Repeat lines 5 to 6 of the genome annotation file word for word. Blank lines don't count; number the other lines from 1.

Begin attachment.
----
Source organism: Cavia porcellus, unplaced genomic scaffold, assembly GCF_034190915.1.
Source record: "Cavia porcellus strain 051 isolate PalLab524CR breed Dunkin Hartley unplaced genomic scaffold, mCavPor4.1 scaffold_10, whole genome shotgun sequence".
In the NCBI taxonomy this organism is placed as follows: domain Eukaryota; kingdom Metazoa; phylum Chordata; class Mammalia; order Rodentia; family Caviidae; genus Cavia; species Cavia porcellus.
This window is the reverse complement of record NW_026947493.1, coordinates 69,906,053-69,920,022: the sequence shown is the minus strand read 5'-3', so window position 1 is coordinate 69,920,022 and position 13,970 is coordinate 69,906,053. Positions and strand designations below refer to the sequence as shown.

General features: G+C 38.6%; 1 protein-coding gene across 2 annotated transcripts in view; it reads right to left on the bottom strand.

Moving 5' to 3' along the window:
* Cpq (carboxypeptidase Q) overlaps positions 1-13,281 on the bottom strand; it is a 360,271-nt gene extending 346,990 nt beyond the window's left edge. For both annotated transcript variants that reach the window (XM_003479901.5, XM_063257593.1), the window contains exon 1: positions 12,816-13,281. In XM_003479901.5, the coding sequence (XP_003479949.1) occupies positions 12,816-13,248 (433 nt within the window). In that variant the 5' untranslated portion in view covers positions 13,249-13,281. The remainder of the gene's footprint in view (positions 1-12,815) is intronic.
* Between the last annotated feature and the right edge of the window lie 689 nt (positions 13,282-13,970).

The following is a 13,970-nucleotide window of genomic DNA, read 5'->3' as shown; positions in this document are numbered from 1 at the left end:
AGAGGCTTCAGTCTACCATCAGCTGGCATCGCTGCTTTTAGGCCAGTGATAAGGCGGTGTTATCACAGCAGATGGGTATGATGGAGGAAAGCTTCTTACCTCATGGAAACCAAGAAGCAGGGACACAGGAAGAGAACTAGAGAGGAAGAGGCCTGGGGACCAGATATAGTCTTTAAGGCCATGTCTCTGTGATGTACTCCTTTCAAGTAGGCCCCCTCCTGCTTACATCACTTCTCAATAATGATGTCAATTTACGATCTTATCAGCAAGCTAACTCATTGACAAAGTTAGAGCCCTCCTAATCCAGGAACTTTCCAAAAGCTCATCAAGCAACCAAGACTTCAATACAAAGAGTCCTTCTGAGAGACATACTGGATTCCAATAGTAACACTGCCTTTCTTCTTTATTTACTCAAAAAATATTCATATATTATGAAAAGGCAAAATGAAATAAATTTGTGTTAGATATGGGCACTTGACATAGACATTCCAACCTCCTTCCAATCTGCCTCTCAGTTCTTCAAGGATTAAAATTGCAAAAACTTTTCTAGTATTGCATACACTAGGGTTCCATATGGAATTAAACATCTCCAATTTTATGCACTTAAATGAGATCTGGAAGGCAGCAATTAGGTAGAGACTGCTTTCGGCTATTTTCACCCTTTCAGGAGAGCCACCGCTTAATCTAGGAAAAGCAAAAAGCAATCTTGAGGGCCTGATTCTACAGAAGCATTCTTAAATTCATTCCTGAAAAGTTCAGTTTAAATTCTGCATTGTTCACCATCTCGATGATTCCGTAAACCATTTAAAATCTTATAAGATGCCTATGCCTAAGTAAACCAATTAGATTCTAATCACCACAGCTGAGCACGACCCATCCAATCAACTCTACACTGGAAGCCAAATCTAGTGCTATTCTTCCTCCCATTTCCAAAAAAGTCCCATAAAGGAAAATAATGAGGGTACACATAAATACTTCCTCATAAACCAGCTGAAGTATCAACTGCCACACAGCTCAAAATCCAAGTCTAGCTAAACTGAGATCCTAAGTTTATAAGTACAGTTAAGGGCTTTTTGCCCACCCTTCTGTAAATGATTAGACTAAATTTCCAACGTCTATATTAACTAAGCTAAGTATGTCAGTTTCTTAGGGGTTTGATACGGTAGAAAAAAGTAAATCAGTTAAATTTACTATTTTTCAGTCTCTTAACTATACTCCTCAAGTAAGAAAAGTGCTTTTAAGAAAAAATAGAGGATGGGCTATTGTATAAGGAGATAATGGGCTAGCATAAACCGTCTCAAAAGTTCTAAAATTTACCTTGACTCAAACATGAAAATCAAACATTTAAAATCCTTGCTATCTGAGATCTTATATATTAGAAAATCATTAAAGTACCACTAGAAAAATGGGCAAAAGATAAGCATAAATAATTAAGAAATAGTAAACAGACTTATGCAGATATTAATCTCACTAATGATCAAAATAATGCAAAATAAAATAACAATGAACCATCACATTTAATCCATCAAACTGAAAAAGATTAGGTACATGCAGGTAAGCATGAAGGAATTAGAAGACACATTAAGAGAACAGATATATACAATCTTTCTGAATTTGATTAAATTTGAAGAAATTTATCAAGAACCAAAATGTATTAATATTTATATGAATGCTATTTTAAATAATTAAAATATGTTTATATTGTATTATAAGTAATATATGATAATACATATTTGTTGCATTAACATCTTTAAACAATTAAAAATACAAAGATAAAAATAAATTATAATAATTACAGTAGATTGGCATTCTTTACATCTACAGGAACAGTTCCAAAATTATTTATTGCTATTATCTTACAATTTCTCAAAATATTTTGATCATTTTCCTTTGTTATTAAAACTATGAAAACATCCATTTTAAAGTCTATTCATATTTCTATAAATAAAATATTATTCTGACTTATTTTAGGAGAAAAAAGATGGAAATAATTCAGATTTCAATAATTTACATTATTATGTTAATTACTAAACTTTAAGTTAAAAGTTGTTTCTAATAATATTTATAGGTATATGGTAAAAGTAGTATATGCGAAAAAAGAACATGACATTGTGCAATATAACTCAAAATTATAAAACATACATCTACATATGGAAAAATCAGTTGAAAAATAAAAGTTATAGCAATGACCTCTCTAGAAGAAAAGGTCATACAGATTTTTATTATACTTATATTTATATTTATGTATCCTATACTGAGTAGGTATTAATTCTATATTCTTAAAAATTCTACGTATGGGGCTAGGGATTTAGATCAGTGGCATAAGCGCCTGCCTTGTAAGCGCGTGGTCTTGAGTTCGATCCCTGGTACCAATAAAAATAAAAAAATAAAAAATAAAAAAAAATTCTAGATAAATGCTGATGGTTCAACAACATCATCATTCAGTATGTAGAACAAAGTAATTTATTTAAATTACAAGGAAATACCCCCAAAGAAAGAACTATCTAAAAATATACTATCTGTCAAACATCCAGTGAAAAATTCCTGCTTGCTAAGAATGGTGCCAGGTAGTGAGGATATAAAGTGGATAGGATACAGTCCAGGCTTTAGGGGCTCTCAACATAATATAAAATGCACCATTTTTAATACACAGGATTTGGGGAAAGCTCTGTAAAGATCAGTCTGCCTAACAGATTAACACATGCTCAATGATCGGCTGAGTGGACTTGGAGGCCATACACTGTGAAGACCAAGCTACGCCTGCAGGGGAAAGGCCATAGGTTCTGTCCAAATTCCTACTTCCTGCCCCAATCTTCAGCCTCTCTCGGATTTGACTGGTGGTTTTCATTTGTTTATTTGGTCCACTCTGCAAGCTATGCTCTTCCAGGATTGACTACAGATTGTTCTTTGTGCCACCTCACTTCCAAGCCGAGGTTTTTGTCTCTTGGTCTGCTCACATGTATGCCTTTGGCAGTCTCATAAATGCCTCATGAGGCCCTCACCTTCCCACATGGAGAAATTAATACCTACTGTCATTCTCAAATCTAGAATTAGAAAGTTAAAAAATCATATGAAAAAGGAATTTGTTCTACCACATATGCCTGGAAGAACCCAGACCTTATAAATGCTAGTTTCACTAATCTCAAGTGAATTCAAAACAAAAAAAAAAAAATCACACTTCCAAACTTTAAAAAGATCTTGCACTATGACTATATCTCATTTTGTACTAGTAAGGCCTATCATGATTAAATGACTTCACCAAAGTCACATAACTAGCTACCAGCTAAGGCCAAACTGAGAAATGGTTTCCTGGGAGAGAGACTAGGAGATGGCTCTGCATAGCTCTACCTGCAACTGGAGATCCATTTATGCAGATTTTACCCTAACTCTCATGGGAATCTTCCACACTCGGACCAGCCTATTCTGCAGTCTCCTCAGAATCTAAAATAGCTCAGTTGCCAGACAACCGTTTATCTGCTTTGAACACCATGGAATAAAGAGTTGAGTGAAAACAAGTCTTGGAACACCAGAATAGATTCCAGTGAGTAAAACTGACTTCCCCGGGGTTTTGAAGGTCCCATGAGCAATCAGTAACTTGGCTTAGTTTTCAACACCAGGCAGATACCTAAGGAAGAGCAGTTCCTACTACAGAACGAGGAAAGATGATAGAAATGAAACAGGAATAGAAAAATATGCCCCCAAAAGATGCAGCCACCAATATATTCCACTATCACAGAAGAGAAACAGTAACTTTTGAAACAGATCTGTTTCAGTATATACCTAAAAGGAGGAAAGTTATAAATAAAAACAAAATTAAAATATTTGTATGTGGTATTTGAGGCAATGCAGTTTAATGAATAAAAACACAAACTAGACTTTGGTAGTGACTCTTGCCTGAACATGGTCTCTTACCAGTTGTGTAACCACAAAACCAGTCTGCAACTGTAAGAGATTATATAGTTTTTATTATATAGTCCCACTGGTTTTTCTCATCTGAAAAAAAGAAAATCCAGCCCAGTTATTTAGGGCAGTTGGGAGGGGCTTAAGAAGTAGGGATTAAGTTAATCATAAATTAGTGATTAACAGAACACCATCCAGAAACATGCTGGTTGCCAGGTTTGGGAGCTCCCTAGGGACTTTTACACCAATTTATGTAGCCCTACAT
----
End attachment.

General features: G+C 38.6%; 1 protein-coding gene across 2 annotated transcripts in view; it reads right to left on the bottom strand.

Moving 5' to 3' along the window: